This question already has an answer here:

My website have 3 clocks (NYC, Tokyo, London).

And I hard-code the offset (-5, 9, 0):

$('#nyc-clock').clock({offset: '-5', type: 'analog'});
$('#tokyo-clock').clock({offset: '9',  type: 'analog'});
$('#london-clock').clock({offset: '0', type: 'analog'});

However, for New York, the timezone will be changed due to "Daylight saving time"

Can I have a function to get timezone offset? Like this:




Thank you.


Finally, I found the answer using php from the search engine. If you are using php => 5.3, you should scrolling down for the best answer.

And I really cannot find Javascript's method.


    function is_dst($where) {
        return $dst;

    if (is_dst('America/New_York')) {
        $nyc_timezone = -4;
    } else {
        $nyc_timezone = -5;

marked as duplicate by N.B., Daniel Vérité, Sindre Sorhus, Viccari, Michal Borek Jun 24 '13 at 12:12

This question has been asked before and already has an answer. If those answers do not fully address your question, please ask a new question.

  • No duplicate, i am not getting the client's timezone. I want to get NewYork's timezone – Louis Jun 24 '13 at 10:33
  • Hi Louis. Your function is redundant, and you shouldn't hard-code the timezone offsets. The answer user2432106 gave is best for PHP. But the answer is completely different in JavaScript. Which did you want? – Matt Johnson-Pint Jun 25 '13 at 15:25
  • Yes, his answer is the best, but not work on my hosting server. And it seems that there is no working solution to solve, so I use php instead. – Louis Jun 26 '13 at 3:06
  • Did someone say there is no solution for JS? You jumped right into PHP. Next time, please don't mix two questions into one. There are actually five different libraries that can be used to do this in pure javascript. I describe them here. – Matt Johnson-Pint Jun 26 '13 at 5:03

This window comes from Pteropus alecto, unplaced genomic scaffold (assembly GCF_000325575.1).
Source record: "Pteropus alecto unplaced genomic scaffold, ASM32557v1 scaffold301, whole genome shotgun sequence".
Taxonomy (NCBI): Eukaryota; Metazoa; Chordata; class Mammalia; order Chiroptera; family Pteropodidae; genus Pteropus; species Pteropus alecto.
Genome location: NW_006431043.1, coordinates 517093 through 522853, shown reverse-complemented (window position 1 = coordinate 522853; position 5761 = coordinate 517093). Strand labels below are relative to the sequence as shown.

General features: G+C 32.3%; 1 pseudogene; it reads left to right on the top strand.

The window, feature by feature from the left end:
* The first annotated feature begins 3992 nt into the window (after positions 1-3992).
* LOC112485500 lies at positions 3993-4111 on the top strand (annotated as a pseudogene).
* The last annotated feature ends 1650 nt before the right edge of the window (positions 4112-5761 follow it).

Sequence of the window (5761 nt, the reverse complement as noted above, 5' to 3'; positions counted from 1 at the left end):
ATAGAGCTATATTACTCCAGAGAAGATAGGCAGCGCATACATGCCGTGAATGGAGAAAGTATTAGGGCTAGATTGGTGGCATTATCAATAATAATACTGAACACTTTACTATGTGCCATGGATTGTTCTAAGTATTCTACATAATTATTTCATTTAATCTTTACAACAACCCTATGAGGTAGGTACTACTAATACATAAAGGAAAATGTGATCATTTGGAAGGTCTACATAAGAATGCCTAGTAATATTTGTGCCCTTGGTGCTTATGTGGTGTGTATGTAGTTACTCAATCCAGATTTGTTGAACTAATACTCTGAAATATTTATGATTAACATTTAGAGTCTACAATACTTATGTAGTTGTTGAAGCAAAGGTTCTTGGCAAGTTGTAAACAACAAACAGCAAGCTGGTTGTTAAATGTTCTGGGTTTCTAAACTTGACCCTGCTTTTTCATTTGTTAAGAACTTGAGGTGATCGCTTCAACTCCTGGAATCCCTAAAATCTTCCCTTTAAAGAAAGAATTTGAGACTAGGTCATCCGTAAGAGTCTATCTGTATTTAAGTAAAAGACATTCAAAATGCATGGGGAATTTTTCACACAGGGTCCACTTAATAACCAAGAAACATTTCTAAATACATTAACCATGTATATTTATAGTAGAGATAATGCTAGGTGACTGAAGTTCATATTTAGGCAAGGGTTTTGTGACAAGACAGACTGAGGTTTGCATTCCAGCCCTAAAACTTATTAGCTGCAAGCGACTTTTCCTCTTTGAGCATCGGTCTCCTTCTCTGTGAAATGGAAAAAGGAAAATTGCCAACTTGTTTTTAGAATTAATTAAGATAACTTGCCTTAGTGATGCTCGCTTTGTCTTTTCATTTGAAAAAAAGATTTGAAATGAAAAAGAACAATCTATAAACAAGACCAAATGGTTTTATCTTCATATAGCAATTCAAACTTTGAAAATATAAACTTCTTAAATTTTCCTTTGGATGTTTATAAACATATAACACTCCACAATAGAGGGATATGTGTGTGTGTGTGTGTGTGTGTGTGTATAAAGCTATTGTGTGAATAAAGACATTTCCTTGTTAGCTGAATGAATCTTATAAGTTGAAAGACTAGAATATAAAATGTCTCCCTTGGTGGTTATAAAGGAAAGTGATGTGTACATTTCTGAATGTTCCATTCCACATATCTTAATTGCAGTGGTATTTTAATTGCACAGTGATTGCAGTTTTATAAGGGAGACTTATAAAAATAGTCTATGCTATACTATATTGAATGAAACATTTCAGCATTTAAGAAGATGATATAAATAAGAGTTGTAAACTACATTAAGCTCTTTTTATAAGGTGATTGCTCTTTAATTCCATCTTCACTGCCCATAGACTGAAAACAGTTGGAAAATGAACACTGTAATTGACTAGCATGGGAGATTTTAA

• That's what I really want! Thanks. Can't believe that I can't find one of them before ask the question... If you post as answer, it is the best answer probably. – Louis Jun 26 '13 at 16:29

If you like to calculate it in PHP the easiest is to set the default time zone to UTC and calculate from there, but it will work with PHP 5.2+

echo timezone_offset_get(new DateTimeZone('Asia/Tokyo'),new DateTime('now'));

It will return the offset in seconds.

This will return correct offset even for DST.

  • Thanks, but for unknown reason, my hosting's php (5.3) is not supported the DateTimeZone object. So I am looking for js. – Louis Jun 24 '13 at 9:50
  • DateTimeZone is present since PHP 5.2: php.net/releases/5_2_0.php. Didn't you ask for a PHP solution and then downvote my answer because it wasn't JS? – M.M. Jun 24 '13 at 16:13
  • "Vote Up/Down requires 15 reputation" and my rep = 1. It is not me. – Louis Jun 25 '13 at 0:34
  • I test it on my local server (Xampp) and it's work. So I choose your answer as the best answer. – Louis Jun 25 '13 at 13:29

in javascript like this

javascript:alert(new Date('2013/06/24').getTimezoneOffset())

Returns the time-zone offset from UTC

  • Thanks for your answer. However, for Chrome, it alerts 'NaN'. – Louis Jun 24 '13 at 9:39
  • @LouisLam this in because of date format.. check here jsfiddle.net/PHbfB – Rajeev Ranjan Jun 24 '13 at 9:47
  • Thanks again. It return -480 for me. But how can I use your function to determine New York is -4 or -5? – Louis Jun 24 '13 at 10:14
  • @LouisLam its in minutes divide it by 60 to get the hour.. – Rajeev Ranjan Jun 24 '13 at 10:19
  • 480 / 60 = 8? It's my city (Hong Kong)'s timezone only. As I described in my question "My website have 3 clocks (NYC, Tokyo, London)". – Louis Jun 24 '13 at 10:31

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